Achilles, the greatest warrior of the Greeks stands next to the sea while reminiscing of the past. After his mother’s death he had ‘entered the rough world of men’ [pg 6] where wars and battles prevail. Every morning, he feels the need to ‘tramp to shore’ [pg 10] since he is haunted by the death of his ‘soulmate and companion’ Patroclus, and his raging hatred towards Hector, killer of Patroclus and thus, the ‘implacable enemy.’
When Achilles was a child, his cousin Patroclus, came to live with the young Achilles since the former had killed the son of a high official of the royal court due to a ‘quarrel over a game of knucklebones’ [pg 11]. In need of an asylum, Patroclus came to live with Achilles’ family. As the years passed, the pair grew closer to the extent where Achilles believes that ‘he had mated with Patroclus’ [pg 15].
When the tide of the battle was against the Greeks, Patroclus disguises himself in Achilles’ armour in order to instill fear in the Trojans and cause them to return to the safety of their walls, thus providing temporary relief for the Greeks. In his last act for his closest friend, Patroclus is killed in battle*. The death of Patroclus left Achilles with an overwhelming sense of loss and also burning animosity. Achilles whispers that he will join Patroclus soon, but firstly, he has to avenge Patroclus’ killer, Hector.
Hector, the son of Trojan king Priam and leader of the Trojan army, wore Achilles armour as a sign of triumph and disrespect for the Greeks. In a dramatic battle between Hector and himself, Achilles was successful in killing his enemy. Achilles’ Myrmidons then stripped Hector of his armour and ‘without pity…plunged their swords into Hector’s unprotected flesh’ [pg 24]. For Achilles however, this was not enough. Still fuelled by his pain, Achilles ties Hector’s body to a chariot and drags it ‘up and down under the walls of Troy’ [pg 26] as the dead warrior’s royal family devastatingly watches on. Achilles feels like ‘dead man…feeling nothing’ [pg 26], unable to seal the void left by his beloved friend.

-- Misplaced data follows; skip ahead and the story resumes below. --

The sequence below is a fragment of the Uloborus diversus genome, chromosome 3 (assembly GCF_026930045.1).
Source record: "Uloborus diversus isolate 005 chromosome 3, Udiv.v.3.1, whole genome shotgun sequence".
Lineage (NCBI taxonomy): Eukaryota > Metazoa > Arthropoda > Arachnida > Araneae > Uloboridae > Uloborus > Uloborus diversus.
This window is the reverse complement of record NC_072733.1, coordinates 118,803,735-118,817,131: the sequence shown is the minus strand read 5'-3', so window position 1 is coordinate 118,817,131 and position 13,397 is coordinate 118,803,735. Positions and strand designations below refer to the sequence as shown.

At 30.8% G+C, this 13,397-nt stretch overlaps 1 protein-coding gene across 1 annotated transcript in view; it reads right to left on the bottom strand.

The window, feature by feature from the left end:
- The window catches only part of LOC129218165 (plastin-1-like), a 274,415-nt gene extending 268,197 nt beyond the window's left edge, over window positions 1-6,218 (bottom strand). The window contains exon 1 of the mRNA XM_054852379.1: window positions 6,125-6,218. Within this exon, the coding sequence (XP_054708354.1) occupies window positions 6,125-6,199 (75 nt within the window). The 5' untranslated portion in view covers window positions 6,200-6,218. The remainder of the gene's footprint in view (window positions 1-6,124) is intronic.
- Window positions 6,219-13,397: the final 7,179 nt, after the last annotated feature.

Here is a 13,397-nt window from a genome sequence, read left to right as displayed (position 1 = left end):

The next day, Achilles is furious to find Hector’s body ‘smoothly sealed and the torn flesh made whole again.’ His men cannot bear to look at him as he drives the chariot with Hector’s body along the walls of the Trojans once again. Afterwards he quickly falls asleep, into ‘oblivion’[pg 35] as he struggles with his shame and guilt of his actions. He is ‘waiting for a break…something new and unimaginable’ in his life.
Eleven days after Hector’s death, king Priam grieves in his city of Troy. The city is at the breach of ruins since he can only provide ‘weak protection’ [pg 40] due to his old age. He believes that he is the target of the gods’ mockery since he has lost the heir to his throne. Priam then envisions the goddess Iris, who informs Priam that it is not mockery, but chance since the events are ‘not the way they must be, but the way they have turned out’ [pg 46]. Amazed by the fact that chance is a factor in the events that have occurred in his life, he then sees himself dressed as plain man in a plain cart, with an unfamiliar man who draws two coal-black mules.
Inside the cart is an abundance of gold. He realises that the gods have provided him the vision to create a plan to save Hector’s body from Achilles’ hostile forces. Resolute, he heads to his wife, Hecuba to share the plan. Inside her sitting room, Hecuba suffers from a cold and is deprived of sleep. His wife is distraught that she cannot properly grieve because of Achilles’ disrespect for Hector’s body. Taking this queue to introduce his plan, Priam expresses that all his life he has never been a warrior, and always had Idaeus, a herald who speaks on behalf of the king. Priam wishes to change his ways, to do something extraordinary that will be remembered by others. He shares his vision about dressing plainly, sitting in a cart full of treasure while guided by a man and two